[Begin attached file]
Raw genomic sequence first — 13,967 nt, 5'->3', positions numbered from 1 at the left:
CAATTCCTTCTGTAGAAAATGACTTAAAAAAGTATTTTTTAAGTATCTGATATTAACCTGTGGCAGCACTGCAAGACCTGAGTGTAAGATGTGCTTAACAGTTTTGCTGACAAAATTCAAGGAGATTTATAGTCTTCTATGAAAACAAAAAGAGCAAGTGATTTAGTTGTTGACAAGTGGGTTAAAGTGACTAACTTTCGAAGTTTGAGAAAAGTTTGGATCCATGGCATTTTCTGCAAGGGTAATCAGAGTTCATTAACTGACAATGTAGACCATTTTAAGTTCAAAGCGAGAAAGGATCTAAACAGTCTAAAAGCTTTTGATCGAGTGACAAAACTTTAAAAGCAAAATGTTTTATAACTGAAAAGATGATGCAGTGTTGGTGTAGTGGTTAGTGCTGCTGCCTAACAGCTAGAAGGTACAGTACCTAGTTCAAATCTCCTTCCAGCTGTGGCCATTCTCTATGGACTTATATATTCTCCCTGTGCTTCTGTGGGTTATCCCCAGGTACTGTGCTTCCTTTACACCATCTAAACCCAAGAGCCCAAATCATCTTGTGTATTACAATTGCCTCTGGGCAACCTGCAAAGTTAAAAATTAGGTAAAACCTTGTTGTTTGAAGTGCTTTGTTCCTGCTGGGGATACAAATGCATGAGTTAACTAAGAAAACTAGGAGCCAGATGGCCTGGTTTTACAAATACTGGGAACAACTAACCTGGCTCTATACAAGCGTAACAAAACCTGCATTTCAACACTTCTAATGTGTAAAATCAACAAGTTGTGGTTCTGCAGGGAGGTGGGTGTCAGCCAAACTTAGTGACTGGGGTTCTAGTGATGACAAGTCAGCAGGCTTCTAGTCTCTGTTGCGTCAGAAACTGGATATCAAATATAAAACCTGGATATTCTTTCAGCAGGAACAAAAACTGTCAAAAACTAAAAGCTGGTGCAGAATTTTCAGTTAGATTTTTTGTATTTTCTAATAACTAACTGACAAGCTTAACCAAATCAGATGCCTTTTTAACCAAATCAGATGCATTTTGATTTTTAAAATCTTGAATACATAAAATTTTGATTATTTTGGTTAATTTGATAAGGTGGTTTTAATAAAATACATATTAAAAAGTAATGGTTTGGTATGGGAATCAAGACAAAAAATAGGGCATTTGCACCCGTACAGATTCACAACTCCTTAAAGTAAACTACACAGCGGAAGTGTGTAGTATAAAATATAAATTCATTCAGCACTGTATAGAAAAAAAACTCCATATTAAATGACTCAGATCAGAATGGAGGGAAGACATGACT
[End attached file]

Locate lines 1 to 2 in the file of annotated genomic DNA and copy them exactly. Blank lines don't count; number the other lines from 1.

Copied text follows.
Raw genomic sequence first — 13,967 nt, 5'->3', positions numbered from 1 at the left:
CAATTCCTTCTGTAGAAAATGACTTAAAAAAGTATTTTTTAAGTATCTGATATTAACCTGTGGCAGCACTGCAAGACCTGAGTGTAAGATGTGCTTAACAGTTTTGCTGACAAAATTCAAGGAGATTTATAGTCTTCTATGAAAACAAAAAGAGCAAGTGATTTAGTTGTTGACAAGTGGGTTAAAGTGACTAACTTTCGAAGTTTGAGAAAAGTTTGGATCCATGGCATTTTCTGCAAGGGTAATCAGAGTTCATTAACTGACAATGTAGACCATTTTAAGTTCAAAGCGAGAAAGGATCTAAACAGTCTAAAAGCTTTTGATCGAGTGACAAAACTTTAAAAGCAAAATGTTTTATAACTGAAAAGATGATGCAGTGTTGGTGTAGTGGTTAGTGCTGCTGCCTAACAGCTAGAAGGTACAGTACCTAGTTCAAATCTCCTTCCAGCTGTGGCCATTCTCTATGGACTTATATATTCTCCCTGTGCTTCTGTGGGTTATCCCCAGGTACTGTGCTTCCTTTACACCATCTAAACCCAAGAGCCCAAATCATCTTGTGTATTACAATTGCCTCTGGGCAACCTGCAAAGTTAAAAATTAGGTAAAACCTTGTTGTTTGAAGTGCTTTGTTCCTGCTGGGGATACAAATGCATGAGTTAACTAAGAAAACTAGGAGCCAGATGGCCTGGTTTTACAAATACTGGGAACAACTAACCTGGCTCTATACAAGCGTAACAAAACCTGCATTTCAACACTTCTAATGTGTAAAATCAACAAGTTGTGGTTCTGCAGGGAGGTGGGTGTCAGCCAAACTTAGTGACTGGGGTTCTAGTGATGACAAGTCAGCAGGCTTCTAGTCTCTGTTGCGTCAGAAACTGGATATCAAATATAAAACCTGGATATTCTTTCAGCAGGAACAAAAACTGTCAAAAACTAAAAGCTGGTGCAGAATTTTCAGTTAGATTTTTTGTATTTTCTAATAACTAACTGACAAGCTTAACCAAATCAGATGCCTTTTTAACCAAATCAGATGCATTTTGATTTTTAAAATCTTGAATACATAAAATTTTGATTATTTTGGTTAATTTGATAAGGTGGTTTTAATAAAATACATATTAAAAAGTAATGGTTTGGTATGGGAATCAAGACAAAAAATAGGGCATTTGCACCCGTACAGATTCACAACTCCTTAAAGTAAACTACACAGCGGAAGTGTGTAGTATAAAATATAAATTCATTCAGCACTGTATAGAAAAAAAACTCCATATTAAATGACTCAGATCAGAATGGAGGGAAGACATGACT